Corporate cybersecurity gets personal

26 February 2019

The traditional firewall approach to cybersecurity is becoming redundant as technologies become more interconnected.

Macquarie Capital Managing Director Tej Shah says identity protection is the new frontier in corporate cybersecurity in the age of cloud computing, Bring Your Own Device (BYOD) and the Internet of Things (IoT).

He says the disappearing line between work and personal technology use has exposed corporations to an increased risk of intrusion and identity fraud.

"Identity protection is the new frontier in corporate cybersecurity in the age of cloud computing, Bring Your Own Device (BYOD) and the Internet of Things (IoT)."

“When someone logs into their workplace from home, they're using the same device that controls access to their personal networks, including their digital assistant, smart television, smart refrigerator and even potentially a smart car," says Shah. 

"Each of these devices is, in turn, connected to thousands, potentially millions, of additional devices through the apps and the software they use. 

“You can see how the perimeter quickly becomes amorphous and the potential for a hacker to get into a company's system through a point of weakness is greater than it has ever been." 

As a result, identity theft has become large scale. In a well-known recent example, Marriott's system was compromised in December 2018, compromising the personal information of around 327 million people, including their date of birth, passport number and password. 

In 2016, the user accounts of 1.5 billion Yahoo! users were compromised in two separate attacks, with passwords, birth dates and encrypted security questions stolen.

While companies are embracing new technologies, they don't believe they are equipped to manage increasing cybersecurity threats.

BYOD is rising despite 57 per cent of IT professionals citing mobile as the most difficult device type to defend, according to Cisco

Of the 85 per cent of businesses using, or intending to use the IoT, just 10 per cent of companies are confident in their ability to do so securely, AT&T Cyber Security Insights reports.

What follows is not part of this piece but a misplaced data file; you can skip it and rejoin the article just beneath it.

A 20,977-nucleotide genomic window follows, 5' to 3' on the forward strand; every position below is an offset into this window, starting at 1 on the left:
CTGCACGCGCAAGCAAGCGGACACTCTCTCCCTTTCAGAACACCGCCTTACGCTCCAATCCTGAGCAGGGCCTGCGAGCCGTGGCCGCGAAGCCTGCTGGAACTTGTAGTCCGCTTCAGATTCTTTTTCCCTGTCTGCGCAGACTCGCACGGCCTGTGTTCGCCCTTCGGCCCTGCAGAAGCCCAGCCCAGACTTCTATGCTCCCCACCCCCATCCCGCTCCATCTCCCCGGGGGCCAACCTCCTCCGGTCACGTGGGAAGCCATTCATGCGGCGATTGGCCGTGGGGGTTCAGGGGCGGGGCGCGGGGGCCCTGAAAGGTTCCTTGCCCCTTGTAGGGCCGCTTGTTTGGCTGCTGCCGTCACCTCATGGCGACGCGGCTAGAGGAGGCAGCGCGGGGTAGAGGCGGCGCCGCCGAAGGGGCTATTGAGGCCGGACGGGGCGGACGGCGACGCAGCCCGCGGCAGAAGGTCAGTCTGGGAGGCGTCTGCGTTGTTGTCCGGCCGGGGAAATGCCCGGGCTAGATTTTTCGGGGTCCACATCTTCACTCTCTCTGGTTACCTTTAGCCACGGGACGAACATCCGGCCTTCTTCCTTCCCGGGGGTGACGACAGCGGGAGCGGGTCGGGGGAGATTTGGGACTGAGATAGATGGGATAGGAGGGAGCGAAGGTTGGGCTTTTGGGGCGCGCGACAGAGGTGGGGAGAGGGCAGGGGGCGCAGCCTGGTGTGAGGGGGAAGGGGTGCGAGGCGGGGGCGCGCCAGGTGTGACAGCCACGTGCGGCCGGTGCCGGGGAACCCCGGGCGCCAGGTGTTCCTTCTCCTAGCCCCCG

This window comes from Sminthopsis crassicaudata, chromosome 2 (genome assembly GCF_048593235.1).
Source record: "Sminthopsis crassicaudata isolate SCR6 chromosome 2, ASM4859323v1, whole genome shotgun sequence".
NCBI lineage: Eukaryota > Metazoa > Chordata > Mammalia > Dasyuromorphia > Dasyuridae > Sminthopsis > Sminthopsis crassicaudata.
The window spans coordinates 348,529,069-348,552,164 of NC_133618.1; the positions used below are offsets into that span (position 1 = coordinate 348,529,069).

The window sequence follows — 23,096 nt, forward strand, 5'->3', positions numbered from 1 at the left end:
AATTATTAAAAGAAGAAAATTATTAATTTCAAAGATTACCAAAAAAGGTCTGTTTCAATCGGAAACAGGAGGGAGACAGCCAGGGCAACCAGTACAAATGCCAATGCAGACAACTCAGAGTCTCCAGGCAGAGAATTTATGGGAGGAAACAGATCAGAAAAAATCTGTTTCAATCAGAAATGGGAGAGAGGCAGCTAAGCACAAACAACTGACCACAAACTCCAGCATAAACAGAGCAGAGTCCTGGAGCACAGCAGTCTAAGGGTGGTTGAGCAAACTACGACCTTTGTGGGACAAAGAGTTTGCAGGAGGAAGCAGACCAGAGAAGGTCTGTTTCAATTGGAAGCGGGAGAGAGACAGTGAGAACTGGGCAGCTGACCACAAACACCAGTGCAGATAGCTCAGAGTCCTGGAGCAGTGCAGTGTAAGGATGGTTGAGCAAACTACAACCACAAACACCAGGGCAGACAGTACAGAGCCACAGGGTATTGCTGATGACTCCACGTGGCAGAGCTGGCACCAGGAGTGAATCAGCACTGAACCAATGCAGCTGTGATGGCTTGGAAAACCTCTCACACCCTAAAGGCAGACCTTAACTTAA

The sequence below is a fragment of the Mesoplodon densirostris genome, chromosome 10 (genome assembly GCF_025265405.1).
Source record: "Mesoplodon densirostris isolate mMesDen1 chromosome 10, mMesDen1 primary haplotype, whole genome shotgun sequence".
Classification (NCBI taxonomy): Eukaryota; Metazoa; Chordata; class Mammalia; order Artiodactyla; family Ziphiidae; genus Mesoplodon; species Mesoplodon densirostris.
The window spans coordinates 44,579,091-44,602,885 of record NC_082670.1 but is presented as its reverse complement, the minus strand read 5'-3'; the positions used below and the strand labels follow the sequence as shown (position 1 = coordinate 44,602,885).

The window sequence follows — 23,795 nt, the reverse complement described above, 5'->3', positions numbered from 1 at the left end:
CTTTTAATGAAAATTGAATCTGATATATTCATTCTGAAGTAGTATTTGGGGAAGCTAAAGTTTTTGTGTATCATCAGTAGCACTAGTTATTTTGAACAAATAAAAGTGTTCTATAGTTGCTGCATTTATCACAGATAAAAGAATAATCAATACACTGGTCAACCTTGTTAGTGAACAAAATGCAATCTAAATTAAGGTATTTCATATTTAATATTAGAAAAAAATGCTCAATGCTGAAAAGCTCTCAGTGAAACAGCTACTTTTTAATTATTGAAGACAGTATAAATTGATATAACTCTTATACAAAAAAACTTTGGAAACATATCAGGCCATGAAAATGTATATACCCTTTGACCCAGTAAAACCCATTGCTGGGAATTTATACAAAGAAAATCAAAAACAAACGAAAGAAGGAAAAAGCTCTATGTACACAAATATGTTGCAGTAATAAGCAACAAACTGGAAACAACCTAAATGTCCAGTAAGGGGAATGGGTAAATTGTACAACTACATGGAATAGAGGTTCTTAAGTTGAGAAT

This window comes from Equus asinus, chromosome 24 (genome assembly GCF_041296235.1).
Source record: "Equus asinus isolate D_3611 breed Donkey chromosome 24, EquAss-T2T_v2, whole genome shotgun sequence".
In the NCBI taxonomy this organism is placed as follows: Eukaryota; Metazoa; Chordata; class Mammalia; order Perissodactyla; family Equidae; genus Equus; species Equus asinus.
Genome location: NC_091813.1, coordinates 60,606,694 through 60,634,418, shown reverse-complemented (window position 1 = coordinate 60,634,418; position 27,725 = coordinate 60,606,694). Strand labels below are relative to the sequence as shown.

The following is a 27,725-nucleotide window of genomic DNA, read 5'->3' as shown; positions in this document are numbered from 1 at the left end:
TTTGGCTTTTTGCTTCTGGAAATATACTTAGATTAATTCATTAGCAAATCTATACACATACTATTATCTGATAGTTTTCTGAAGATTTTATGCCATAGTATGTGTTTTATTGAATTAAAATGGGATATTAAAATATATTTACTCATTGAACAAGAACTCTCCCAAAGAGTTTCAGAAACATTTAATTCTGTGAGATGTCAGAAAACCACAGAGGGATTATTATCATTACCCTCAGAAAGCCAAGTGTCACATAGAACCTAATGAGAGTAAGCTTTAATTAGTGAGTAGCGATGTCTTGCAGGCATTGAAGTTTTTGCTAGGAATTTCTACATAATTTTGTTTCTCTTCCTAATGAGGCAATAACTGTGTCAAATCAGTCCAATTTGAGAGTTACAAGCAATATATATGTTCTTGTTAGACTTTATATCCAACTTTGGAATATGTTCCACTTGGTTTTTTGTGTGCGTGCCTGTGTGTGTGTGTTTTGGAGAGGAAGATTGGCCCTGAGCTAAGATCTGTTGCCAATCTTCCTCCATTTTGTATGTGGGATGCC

International Data Corporation forecasts that with the growth of 5G networks, the number of IoT endpoints will rise from 12.1 billion in 2015 to 30 billion in 2030. 

Each endpoint - anything from a wearable fitness device to a smart manufacturing center - represents an avenue through which data could be accessed. 

While technology has increased the cybersecurity threat, Shah says the latest technologies such as artificial intelligence, big data and machine learning are also part of the solution. 

These can help networks naturally learn and evolve their algorithms as they detect attempted attacks and learn how to better identify potential intruders. 

He expects more complex, all-encompassing solutions to evolve in the next year - especially as 5G networks grow and evolve. Mission Secure, a participating company in the Macquarie Capital Venture Studio, is one such solution to stop cyberattacks in its tracks with its MSi Platform that leverages both hardware and software to monitor multiple entry points before they reach critical control components. 

“Cybersecurity is an environment that's constantly changing and the moment you cut off one avenue for cybercriminals a new one pops up," Shah says. 

“The only solution is to keep cybersecurity top of mind and to understand that every corporation needs a comprehensive, multi-layered solution."


Cisco, Annual Cybersecurity Report 2018, p 47

AT&T Cybersecurity Report, The CEO's Guide to Securing the Internet of Things, pp 5 and 8.